The organisation's Gordon MacIntyre-Kemp suggested to BBC Radio 4's Today programme that some of the business interventions warning of the impact of independence may have been orchestrated.
Mr MacIntyre-Kemp added: "I understand that Morrison's and Tesco are refusing to sign this retailers' letter and we've had Tesco say that price rises are entirely speculative."
The chairman of pub chain Wetherspoons, Tim Martin, told the BBC there was "no reason in theory why Scotland couldn't be a very successful independent country".
He added: "New Zealand has got the same population, does very well, Singapore, a smaller population, incredibly successful economy, Switzerland does well. There is a lot of nonsense talked, particularly by businessman, also politicians, to say that it is impossible for Scotland to survive as successfully by itself."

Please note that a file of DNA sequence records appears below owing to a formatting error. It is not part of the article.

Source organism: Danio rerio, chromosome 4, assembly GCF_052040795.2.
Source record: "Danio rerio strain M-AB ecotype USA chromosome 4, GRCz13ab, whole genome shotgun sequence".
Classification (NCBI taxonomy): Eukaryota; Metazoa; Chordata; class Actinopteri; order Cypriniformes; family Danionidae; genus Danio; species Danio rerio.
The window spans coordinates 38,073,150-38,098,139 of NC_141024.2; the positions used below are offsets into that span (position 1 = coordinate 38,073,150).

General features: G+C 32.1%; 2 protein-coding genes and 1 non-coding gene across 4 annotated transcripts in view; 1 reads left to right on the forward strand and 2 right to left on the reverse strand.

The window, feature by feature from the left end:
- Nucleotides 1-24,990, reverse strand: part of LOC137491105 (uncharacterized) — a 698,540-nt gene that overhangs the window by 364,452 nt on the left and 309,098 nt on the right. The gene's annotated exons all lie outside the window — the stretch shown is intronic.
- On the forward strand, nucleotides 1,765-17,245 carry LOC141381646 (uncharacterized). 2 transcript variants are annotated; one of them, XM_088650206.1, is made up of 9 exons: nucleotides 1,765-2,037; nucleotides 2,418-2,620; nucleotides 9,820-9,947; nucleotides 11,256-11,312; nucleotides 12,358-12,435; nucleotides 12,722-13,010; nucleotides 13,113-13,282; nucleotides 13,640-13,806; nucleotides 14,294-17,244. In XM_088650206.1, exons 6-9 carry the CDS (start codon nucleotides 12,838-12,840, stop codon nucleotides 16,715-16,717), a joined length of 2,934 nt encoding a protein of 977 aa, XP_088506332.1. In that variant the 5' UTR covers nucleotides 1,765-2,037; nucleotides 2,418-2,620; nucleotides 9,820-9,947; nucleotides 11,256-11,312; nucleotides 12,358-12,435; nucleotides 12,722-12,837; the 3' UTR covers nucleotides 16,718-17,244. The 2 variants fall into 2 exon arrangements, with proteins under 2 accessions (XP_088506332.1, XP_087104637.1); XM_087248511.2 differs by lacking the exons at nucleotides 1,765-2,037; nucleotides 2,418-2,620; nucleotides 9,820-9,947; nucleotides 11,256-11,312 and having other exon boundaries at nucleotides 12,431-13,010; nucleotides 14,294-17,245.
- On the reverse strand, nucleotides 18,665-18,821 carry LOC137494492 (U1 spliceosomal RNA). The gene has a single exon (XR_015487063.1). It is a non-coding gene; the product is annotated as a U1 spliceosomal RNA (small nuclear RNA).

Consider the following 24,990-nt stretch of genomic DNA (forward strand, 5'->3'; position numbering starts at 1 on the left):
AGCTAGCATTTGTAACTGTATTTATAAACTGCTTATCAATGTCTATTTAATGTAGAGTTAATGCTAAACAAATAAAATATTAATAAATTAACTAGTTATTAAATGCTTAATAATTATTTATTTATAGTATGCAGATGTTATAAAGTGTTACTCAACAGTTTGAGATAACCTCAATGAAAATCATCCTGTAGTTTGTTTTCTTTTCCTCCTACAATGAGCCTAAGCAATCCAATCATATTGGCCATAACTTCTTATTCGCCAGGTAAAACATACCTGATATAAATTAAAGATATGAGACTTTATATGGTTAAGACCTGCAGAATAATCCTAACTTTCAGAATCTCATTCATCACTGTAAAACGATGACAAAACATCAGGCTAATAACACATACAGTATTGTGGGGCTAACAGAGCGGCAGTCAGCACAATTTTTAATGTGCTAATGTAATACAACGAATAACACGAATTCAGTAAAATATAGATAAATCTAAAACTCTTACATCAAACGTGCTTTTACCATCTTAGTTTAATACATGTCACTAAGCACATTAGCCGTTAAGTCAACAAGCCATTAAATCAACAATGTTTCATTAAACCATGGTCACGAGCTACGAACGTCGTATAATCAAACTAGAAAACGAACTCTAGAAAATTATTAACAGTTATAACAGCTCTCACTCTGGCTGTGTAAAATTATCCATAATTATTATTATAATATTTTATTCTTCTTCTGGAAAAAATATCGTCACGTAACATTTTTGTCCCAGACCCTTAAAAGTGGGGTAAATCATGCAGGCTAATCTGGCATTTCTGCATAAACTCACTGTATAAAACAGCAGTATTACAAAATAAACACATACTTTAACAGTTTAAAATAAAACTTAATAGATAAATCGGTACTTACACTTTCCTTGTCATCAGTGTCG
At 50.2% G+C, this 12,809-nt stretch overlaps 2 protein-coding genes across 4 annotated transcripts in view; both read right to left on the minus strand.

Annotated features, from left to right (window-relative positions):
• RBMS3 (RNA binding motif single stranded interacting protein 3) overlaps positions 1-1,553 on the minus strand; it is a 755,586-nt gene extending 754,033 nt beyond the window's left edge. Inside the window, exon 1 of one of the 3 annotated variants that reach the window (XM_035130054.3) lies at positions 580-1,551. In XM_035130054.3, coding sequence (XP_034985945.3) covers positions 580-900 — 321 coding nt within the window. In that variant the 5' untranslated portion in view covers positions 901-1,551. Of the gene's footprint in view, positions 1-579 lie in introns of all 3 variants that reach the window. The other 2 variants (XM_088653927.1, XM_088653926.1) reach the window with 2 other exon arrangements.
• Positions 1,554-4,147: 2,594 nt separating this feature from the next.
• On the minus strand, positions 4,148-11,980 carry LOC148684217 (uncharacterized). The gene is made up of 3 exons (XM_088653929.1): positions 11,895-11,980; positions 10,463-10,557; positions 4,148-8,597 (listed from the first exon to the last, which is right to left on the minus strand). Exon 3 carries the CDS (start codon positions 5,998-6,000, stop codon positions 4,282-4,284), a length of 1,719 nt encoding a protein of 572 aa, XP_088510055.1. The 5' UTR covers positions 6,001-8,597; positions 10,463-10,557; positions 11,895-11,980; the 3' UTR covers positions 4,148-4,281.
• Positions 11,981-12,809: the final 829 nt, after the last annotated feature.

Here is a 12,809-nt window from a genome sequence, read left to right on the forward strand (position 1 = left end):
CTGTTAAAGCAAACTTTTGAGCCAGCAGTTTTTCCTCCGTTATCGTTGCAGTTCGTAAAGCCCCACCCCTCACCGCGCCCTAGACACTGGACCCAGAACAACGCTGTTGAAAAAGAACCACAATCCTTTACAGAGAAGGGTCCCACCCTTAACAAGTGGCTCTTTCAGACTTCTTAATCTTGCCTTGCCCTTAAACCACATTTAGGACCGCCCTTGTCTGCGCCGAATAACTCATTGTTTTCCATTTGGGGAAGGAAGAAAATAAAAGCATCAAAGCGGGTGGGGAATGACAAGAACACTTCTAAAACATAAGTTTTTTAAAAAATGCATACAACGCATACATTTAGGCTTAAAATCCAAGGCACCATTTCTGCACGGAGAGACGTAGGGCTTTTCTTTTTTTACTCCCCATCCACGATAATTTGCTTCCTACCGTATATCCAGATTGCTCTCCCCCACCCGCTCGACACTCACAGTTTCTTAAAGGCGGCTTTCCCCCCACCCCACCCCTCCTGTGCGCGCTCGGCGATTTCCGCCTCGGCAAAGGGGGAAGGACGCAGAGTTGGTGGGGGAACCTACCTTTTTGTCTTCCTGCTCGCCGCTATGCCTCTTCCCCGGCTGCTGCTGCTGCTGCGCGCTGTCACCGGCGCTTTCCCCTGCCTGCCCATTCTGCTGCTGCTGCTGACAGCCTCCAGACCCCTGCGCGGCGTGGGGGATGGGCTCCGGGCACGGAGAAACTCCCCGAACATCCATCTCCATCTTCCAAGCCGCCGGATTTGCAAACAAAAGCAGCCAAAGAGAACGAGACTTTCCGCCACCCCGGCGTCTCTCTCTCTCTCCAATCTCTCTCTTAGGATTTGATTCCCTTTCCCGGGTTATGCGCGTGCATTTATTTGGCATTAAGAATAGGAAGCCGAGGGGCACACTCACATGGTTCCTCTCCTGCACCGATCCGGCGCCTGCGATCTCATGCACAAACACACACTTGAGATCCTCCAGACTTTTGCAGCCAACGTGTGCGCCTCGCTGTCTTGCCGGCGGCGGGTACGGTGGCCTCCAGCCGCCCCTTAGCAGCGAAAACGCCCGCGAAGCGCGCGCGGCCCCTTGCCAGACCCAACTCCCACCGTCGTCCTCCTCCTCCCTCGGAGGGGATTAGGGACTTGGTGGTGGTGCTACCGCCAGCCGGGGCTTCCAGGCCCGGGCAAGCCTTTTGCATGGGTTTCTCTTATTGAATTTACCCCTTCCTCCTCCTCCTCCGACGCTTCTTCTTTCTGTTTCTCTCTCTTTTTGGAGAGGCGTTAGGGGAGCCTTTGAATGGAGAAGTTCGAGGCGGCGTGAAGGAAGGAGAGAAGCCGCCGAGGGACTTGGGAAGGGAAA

Mr Martin also said there was "no sensible reason" for the price of a pint of beer to increase after independence.
Five banks - including RBS - have said they might move their registered offices out of Scotland, while John Lewis and Asda warned prices may rise.
Mr Salmond said it was an attempt of scaremongering aimed at damaging the independence campaign and called for an investigation into civil servants leaking market sensitive information.
He said: "This is further evidence of the lengths to which the Westminster establishment are going to in an effort to spread scare stories about business activity in Scotland following a 'Yes' vote next week.